About 2 years ago, my friend and I had a small debate after reading the results of a survey that said that students in rural India don’t know how to use a computer or have access to the internet. My friend working in the education sector insisted on proving that computers are available in rural schools, but he seemed to have lost the point completely. It’s not about schools having computers, it’s about how many schools are teaching their students to use the computer.
This was in 2018, which was 3 years after the Digital India Program was launched. Remember Digital India? That time when everyone went gaga over changing their profile pictures on Facebook to support this. You know even after all that, the whole Digital India program seems to have failed. The suicide of a 14-year-old student in Kerala is a stark reminder of how the dream of Digital India is far from coming true.
When the entire country went under lockdown and schools shifted to an online education system, millions of students were left out without access to this online education system and 14-year-old Devika Balakrishnan was one of them. While the dream was to reduce the technological divide between people by connecting them digitally, only 36% of Indians have internet access and the rising cost of mobile data is making it difficult for students to access online classes.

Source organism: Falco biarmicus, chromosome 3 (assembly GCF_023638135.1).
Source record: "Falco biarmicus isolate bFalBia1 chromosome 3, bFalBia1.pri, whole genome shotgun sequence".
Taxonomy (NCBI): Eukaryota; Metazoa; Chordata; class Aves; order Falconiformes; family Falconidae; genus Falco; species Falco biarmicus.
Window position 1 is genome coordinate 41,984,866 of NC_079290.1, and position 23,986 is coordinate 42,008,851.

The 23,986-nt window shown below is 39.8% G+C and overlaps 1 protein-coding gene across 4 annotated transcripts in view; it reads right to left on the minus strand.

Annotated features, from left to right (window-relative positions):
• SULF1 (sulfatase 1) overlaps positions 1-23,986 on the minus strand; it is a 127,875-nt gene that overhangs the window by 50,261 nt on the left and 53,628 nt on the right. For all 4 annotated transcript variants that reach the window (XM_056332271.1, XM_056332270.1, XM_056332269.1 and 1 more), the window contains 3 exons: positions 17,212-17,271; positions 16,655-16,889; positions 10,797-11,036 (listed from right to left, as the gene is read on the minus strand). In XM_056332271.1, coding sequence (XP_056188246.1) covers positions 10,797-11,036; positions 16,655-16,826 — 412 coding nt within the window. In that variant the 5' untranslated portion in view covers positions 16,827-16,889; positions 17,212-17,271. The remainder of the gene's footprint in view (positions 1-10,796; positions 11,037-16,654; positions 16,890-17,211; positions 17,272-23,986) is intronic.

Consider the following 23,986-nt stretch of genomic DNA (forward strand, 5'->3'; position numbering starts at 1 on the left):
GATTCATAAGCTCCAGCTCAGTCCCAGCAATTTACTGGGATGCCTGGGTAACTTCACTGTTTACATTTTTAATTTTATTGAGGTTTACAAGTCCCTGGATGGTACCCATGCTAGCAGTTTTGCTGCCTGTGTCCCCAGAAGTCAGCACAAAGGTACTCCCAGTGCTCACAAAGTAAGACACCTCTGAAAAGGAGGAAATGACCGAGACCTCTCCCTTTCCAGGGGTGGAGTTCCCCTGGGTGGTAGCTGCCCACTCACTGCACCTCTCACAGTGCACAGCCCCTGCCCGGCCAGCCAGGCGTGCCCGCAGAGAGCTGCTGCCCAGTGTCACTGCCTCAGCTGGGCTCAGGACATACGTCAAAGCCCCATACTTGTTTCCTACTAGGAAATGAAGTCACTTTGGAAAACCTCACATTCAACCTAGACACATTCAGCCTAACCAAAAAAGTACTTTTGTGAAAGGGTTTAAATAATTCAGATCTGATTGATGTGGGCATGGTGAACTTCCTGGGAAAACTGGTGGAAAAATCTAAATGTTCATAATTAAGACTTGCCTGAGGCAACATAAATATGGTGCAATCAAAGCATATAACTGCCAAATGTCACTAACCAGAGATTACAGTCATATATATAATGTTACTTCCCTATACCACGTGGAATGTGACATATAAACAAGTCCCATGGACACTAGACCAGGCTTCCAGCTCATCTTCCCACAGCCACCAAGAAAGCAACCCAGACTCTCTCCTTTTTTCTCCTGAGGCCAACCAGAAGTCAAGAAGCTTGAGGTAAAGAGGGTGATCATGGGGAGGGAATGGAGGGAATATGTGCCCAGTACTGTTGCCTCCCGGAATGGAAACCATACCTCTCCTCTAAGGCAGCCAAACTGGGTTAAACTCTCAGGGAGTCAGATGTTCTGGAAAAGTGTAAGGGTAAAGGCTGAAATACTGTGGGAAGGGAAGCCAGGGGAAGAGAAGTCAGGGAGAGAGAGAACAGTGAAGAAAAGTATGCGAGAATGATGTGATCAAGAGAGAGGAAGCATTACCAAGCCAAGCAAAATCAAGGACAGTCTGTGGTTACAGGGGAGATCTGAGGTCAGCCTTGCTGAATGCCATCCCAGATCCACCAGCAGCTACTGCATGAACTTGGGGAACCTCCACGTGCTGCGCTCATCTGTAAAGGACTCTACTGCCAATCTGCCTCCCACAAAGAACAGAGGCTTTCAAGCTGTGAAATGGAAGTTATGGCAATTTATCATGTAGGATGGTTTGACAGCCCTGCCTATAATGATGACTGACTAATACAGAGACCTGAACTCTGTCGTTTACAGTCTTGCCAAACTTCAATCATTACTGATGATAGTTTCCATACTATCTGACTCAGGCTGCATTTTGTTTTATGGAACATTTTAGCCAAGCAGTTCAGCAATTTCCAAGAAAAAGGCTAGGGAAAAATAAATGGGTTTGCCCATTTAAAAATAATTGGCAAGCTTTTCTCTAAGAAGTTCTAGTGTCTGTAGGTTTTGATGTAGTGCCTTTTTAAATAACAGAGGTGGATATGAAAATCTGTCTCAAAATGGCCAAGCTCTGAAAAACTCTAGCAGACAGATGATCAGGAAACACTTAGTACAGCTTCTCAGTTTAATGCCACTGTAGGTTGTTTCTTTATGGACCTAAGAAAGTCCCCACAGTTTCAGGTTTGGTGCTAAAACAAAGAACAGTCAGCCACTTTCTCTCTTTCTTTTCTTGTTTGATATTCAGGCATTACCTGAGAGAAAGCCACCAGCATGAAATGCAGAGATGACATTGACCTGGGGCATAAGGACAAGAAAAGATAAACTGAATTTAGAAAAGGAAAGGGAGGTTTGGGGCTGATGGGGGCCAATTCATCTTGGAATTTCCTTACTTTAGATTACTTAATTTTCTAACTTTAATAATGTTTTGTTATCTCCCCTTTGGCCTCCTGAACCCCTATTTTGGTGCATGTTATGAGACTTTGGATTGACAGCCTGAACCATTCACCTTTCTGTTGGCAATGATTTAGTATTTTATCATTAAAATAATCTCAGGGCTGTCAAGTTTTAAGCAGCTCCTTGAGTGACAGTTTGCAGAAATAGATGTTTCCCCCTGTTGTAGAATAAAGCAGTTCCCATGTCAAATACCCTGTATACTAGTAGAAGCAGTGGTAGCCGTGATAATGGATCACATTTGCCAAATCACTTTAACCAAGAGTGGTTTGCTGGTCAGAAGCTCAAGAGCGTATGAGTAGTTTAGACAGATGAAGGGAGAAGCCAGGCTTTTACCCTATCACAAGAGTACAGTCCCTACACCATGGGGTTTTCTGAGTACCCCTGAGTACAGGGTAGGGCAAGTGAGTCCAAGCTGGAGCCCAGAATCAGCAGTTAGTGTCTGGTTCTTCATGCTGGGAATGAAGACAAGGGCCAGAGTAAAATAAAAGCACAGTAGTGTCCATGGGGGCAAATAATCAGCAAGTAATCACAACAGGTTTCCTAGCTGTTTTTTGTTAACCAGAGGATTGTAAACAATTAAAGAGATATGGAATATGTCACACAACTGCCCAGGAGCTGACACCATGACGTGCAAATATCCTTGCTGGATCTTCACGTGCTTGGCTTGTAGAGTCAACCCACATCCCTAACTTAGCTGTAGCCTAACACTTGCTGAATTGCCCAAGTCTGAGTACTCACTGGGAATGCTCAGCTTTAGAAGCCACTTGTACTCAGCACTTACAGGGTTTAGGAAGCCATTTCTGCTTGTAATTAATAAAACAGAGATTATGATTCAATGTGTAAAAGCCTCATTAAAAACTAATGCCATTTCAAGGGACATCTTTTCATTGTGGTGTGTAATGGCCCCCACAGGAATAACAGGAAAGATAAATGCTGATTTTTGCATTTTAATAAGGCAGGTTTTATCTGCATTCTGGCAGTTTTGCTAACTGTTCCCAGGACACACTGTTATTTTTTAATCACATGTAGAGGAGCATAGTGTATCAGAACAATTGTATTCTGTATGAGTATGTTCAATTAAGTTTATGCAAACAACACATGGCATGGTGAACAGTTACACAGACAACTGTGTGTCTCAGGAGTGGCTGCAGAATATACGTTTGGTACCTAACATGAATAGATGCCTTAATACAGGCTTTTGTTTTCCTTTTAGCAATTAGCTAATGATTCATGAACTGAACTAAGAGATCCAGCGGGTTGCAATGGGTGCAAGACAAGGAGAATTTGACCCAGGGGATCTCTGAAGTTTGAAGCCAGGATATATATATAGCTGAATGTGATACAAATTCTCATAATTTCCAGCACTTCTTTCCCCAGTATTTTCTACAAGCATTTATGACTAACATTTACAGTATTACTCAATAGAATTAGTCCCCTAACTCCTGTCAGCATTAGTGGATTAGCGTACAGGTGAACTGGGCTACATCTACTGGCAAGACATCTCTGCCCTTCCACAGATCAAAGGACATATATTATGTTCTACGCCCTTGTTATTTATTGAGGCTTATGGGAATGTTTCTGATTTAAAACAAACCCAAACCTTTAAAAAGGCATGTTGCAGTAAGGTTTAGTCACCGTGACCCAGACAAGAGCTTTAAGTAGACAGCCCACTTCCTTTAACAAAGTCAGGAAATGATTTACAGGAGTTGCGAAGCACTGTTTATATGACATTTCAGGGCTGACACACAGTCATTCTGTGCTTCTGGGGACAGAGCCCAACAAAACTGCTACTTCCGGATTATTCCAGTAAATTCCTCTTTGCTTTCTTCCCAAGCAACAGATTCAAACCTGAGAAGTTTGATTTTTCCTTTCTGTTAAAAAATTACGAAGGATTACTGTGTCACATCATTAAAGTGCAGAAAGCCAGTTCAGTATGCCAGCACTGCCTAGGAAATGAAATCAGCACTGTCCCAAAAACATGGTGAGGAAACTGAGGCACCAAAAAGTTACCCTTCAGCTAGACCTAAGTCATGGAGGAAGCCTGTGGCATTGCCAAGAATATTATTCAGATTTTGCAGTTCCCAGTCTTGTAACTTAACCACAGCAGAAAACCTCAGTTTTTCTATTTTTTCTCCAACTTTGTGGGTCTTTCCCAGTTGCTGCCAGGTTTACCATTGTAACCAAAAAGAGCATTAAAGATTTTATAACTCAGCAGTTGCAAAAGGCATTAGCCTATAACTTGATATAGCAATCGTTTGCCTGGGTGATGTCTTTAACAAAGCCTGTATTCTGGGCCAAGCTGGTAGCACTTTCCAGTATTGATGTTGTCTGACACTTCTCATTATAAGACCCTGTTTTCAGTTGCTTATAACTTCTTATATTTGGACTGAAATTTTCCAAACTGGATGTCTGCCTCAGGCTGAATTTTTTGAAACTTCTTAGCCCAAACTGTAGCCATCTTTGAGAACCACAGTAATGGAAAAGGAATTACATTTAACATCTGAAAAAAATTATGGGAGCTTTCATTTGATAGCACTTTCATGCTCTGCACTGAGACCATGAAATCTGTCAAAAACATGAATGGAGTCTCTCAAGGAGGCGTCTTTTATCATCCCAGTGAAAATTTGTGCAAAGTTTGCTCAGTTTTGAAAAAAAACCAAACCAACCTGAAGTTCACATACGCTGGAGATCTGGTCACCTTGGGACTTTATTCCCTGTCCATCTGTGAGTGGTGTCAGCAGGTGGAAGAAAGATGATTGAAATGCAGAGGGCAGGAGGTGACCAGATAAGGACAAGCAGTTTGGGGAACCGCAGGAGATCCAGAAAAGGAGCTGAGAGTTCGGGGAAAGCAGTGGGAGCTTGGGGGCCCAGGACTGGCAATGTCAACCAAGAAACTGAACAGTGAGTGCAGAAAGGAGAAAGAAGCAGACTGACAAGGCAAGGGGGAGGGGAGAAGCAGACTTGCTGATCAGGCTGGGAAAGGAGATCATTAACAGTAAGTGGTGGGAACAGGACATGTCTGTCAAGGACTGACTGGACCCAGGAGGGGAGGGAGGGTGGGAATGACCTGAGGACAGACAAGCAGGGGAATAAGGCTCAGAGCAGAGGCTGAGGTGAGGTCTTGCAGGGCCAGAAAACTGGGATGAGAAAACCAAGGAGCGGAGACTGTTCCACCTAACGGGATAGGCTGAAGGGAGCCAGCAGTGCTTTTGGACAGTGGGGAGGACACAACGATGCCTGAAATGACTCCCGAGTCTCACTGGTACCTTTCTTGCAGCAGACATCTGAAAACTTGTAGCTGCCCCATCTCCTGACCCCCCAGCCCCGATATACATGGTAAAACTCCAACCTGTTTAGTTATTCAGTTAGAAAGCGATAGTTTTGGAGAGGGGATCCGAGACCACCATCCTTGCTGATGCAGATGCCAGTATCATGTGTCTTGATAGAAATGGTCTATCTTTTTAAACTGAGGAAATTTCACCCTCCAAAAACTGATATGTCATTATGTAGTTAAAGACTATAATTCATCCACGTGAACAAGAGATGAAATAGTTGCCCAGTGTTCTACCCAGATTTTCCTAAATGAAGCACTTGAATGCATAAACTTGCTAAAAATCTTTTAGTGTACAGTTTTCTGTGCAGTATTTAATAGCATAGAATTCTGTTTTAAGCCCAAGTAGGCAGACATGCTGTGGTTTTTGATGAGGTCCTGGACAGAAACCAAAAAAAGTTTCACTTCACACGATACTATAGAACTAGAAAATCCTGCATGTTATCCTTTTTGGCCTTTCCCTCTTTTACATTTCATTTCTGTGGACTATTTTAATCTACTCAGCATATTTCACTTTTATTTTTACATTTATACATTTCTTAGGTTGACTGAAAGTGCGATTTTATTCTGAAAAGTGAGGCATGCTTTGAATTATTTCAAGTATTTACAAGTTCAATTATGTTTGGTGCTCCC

It’s not just an internet connection, but electricity and being able to afford devices like computers and smartphones is still a distant dream for many. While a computer or a laptop is ideally preferred for online classes, smartphones can also serve the purpose but are not ideal for carrying out lengthy assignments or projects that go hand-in-hand with these online classes.
According to the 2017-18 National Sample Survey Report on Education, internet facility is available to only 24% of Indian households. About 66% of India’s population lives in rural areas and these rural areas, only 15% of households have internet facilities as compared to 42% of households in urban India.
There is, of course, a great divide when it comes to accessibility to the internet and with the COVID-19 outbreak, this has also increased the economic divide. While in the years to come online education is the way forward, I feel that if we don’t give a push to infrastructural development India will still be far from truly becoming Digital India and no, changing your profile pictures on social media will not help.